The Wonder

Free The Wonder by J. D. Beresford

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Authors: J. D. Beresford
the Stotts had broken another of his ordinances, for father and mother had stood as godparents to their own child, and Crashaw himself had been the second godfather ordained as necessary by the rubric. He had given way on these important points so weakly; he had to find excuse, and he talked himself into a false belief with regard to the child he had baptised.
    He began with his wife. “I would allow more latitude to medical men,” he said. “In such a case as this child of the Stotts, for instance; it becomes a burden on the community, I might say a danger, yes, a positive danger. I am not sure whether I was right in administering the holy sacrament of baptism. …”
    “Oh! Percy! Surely …” began Mrs. Crashaw.
    “One moment, my dear,” protested the rector, “I have not fully explained the circumstances of the case.” And as he warmed to his theme the image of Victor Stott grew to a fearful grotesqueness. It loomed as a threat over the community and the church. Crashaw quoted, inaccurately, statistics of the growth of lunacy, and then went off at a tangent into the theory of possession by evil spirits. Since his rejection of science, he had lapsed into certain forms of mediævalism, and he now began to dally with the theory of a malign incarnation which he elaborated until it became an article of his faith.
    To his poorer parishioners he spoke in vague terms, but he changed their attitude; he filled them with overawed terror. They were intensely curious still, but, now, when the gate was slammed, one saw a face pressed to the window, the door remained fast; and the children no longer clustered round that gate, but dared each other to run past it; which they did, the girls with a scream, the boys with a jeering “Yah—ah!” a boast of intrepidity.
    This change of temper was soon understood by the persons most concerned. Stott grumbled and grew more morose. He had never been intimate with the villagers, and now he avoided any intercourse with them. His wife kept herself aloof, and her child sheltered from profane observation. Naturally, this attitude of the Stotts fostered suspicion. Even the hardiest sceptic in the taproom of the Challis Arms began to shake his head, to concede that there “moight be soomething in it.”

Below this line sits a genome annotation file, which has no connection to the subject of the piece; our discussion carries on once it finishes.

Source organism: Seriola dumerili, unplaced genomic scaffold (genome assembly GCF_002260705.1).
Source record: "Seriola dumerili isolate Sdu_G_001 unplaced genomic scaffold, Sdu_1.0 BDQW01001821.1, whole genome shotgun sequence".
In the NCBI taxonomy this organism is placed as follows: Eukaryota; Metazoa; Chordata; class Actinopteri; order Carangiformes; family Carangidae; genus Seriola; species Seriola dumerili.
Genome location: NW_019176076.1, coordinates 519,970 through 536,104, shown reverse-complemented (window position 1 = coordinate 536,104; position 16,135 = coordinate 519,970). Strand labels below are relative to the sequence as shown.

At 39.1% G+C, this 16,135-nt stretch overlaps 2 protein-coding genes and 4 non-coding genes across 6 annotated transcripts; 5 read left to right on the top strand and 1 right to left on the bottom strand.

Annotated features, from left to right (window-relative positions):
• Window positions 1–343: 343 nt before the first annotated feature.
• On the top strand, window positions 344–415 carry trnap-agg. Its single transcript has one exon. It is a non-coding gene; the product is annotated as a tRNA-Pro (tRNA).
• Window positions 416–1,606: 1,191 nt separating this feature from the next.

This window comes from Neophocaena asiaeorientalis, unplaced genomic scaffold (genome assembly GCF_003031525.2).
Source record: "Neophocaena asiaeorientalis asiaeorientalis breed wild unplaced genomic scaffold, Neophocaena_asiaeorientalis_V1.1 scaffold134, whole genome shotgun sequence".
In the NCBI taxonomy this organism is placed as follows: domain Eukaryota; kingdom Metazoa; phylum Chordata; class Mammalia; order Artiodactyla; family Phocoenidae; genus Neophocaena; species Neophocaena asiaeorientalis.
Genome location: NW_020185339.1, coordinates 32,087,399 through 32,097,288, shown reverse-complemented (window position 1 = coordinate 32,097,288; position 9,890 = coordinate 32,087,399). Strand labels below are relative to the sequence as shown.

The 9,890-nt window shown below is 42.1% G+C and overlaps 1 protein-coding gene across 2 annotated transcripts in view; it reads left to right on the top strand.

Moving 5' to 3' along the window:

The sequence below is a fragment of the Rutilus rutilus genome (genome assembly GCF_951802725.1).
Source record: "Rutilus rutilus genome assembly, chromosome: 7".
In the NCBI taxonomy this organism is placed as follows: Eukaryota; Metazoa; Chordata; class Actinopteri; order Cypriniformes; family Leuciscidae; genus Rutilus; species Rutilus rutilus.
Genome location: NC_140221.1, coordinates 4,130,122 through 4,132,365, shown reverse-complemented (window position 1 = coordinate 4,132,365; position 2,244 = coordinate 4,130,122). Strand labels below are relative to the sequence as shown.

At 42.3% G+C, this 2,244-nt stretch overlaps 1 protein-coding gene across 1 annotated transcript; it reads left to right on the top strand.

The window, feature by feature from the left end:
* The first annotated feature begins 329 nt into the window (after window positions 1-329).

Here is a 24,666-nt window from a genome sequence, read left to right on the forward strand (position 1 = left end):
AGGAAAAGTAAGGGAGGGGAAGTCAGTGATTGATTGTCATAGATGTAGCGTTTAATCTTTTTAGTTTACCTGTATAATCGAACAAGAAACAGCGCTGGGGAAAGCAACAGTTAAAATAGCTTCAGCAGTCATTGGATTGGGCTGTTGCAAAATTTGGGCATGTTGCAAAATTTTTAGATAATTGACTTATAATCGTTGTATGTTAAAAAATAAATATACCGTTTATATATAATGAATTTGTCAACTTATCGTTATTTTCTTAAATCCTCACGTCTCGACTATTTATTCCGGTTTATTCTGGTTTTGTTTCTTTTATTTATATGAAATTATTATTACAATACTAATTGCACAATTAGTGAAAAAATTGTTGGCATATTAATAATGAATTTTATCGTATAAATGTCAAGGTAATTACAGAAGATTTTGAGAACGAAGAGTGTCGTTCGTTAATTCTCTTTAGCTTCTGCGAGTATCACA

Yet the departure from Stoke might have been postponed indefinitely, if it had not been for another intrusion. Both Stott and his wife were ready to take up a new idea, but they were slow to conceive it.
    The intruder was the local magnate, the landlord of Stoke, Wenderby, Chilborough, a greater part of Ailesworth, two or three minor parishes, and, incidentally, of Pym.
    This magnate, Henry Challis, was a man of some scholarship, whose ambition had been crushed by the weight of his possessions. He had a remarkably fine library at Challis Court, but he made little use of it, for he spent the greater part of his time in travel. In appearance he was rather an ungainly man; his great head and the bulk of his big shoulders were something too heavy for his legs.
    Crashaw regarded his patron with mixed feelings. For Challis, the man of property, the man of high connections, of intimate associations with the world of science and letters, Crashaw had a feeling of awed respect; but in private he inveighed against the wickedness of Challis, the agnostic, the decadent.
    When Victor Stott was nearly three months old, the rector met his patron one day on the road between Chilborough and Stoke. It was three years since their last meeting, and Crashaw noticed that in the interval Challis’s pointed beard had become streaked with grey.
    “Hallo! How d’ye do, Crashaw?” was the squire’s casual greeting. “How is the Stoke microcosm?”
    Crashaw smiled subserviently; he was never quite at his ease in Challis’s presence. “Rari nantes in gurgite vasto,” was the tag he found in answer to the question put. However great his contempt for Challis’s way of life, in his presence Crashaw was often

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